Although growth patterns can vary somewhat, kids usually follow a general pattern of growth and development through childhood and adolescence. By watching signs and symptoms, you can get an idea of when a boy has stopped growing. If you have concerns about how your son is growing, a physical examination should give answers about full maturity and growth.
Indications of Puberty
A boy’s sexual development – which occurs during puberty – usually happens in conjunction with rapid growth. By watching for signs of puberty and noticing when this development finishes, you can have clues about how much growing time remains. Puberty involves sexual development, growth of pubic, underarm and facial hair, wet dreams, voice change and acne, states the American Academy of Pediatrics.
Growth Connection to Puberty
During mid-puberty, when sexual development is well underway and the boy’s voice is changing, most boys will grow an average of 2.8 to 3.2 inches in a year, according to NHS Choices, an online health resource. This period could last up to two years; after that, the growth rate begins to slow. By the time facial and underarm hair is present, the boy’s voice has changed permanently and sexual development has completed, the rapid growth period is usually over.
Common Age Span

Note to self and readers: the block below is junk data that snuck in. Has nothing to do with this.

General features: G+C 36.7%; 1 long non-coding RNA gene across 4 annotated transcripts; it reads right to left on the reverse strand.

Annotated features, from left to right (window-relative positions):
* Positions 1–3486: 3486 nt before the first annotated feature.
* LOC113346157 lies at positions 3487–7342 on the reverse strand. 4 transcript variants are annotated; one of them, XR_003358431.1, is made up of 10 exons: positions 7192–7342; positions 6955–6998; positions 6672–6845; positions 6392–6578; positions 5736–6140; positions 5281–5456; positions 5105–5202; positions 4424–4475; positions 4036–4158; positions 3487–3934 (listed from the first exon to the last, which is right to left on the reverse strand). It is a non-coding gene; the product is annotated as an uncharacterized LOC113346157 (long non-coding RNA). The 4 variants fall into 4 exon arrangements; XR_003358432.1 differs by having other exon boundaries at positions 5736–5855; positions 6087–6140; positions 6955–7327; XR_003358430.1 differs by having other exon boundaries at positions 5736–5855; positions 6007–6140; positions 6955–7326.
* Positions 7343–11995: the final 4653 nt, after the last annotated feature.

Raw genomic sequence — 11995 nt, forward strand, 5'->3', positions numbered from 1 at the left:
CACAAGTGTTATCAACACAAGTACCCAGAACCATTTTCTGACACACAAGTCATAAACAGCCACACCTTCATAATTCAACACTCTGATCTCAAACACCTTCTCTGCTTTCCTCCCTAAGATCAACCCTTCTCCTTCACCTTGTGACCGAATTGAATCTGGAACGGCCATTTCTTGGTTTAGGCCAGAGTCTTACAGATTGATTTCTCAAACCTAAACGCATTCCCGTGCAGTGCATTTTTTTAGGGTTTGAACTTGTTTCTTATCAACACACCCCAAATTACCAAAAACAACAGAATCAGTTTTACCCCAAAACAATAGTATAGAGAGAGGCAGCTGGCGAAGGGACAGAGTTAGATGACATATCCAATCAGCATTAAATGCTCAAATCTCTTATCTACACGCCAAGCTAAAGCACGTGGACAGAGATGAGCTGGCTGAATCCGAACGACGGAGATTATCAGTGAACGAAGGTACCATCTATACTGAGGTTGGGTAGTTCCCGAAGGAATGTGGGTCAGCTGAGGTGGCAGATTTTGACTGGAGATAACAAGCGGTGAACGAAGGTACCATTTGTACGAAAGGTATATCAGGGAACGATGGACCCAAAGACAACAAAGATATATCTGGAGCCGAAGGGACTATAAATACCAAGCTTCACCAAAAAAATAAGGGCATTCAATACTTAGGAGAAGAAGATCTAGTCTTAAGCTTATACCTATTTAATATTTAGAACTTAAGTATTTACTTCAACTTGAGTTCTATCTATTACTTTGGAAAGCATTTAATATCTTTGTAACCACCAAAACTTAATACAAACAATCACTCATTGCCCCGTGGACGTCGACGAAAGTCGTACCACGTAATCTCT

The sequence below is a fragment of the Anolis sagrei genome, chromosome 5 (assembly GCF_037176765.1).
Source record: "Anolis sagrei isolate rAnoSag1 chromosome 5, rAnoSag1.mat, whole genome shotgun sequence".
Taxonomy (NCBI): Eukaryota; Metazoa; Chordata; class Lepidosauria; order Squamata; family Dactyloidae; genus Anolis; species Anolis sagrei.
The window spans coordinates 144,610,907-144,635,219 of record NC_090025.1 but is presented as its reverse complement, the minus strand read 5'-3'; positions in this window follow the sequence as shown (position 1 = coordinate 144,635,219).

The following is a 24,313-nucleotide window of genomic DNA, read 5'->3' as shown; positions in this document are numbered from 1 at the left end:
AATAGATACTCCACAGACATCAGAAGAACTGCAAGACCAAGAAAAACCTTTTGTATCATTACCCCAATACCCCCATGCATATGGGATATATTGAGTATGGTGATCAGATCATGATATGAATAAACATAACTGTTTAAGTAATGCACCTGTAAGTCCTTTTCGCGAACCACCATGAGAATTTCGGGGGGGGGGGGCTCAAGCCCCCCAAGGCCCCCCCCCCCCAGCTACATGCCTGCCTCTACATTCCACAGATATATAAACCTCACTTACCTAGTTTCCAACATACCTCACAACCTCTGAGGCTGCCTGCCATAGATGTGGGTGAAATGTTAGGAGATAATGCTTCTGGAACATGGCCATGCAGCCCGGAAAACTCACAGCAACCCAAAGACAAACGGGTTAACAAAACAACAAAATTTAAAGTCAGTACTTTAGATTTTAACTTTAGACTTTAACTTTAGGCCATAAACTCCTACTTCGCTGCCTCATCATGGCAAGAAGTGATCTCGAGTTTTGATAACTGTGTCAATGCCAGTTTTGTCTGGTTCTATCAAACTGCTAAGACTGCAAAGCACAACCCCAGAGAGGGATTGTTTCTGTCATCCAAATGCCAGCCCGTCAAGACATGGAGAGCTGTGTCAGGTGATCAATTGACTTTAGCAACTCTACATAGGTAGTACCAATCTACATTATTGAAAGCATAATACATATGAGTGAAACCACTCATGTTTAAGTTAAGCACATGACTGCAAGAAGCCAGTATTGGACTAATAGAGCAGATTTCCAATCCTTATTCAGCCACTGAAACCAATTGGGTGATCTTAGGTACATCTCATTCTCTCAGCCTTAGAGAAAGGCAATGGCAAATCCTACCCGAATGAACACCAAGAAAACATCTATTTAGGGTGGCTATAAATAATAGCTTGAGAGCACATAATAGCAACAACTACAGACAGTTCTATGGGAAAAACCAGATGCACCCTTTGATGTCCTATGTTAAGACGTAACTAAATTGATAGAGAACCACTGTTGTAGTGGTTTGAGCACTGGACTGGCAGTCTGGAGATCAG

Puberty generally hits boys between ages 10 and 16, according to the KidsHealth website. The most dramatic growth spurt typically occurs between the ages of 12 and 15. It’s common for a boy’s arms, hands, legs and feet to grow faster than other parts of the body. Usually, by age 16, boys have stopped adding height to their stature, but they continue to fill out and add muscle.
Physicians can determine a child’s skeletal maturity with an X-ray of the hand and wrist, according to physician Shari Nethersole, writing for the Family Education website. The X-ray results can show whether growth plates in the hand and wrist have fused, which indicates whether the bones will continue to lengthen. If growth plates appear closed, this could mean that the child has reached his full height. However, growth plates in the legs may still be open, which could lead to more growth in height. Comparing X-ray results with puberty progress can provide important clues about growth. For example, if X-ray results show fused growth plates and a boy has completed puberty, he has probably reached full height. If X-ray results show fused growth plates in the hand and wrist but the boy is mid-puberty, he may grow more.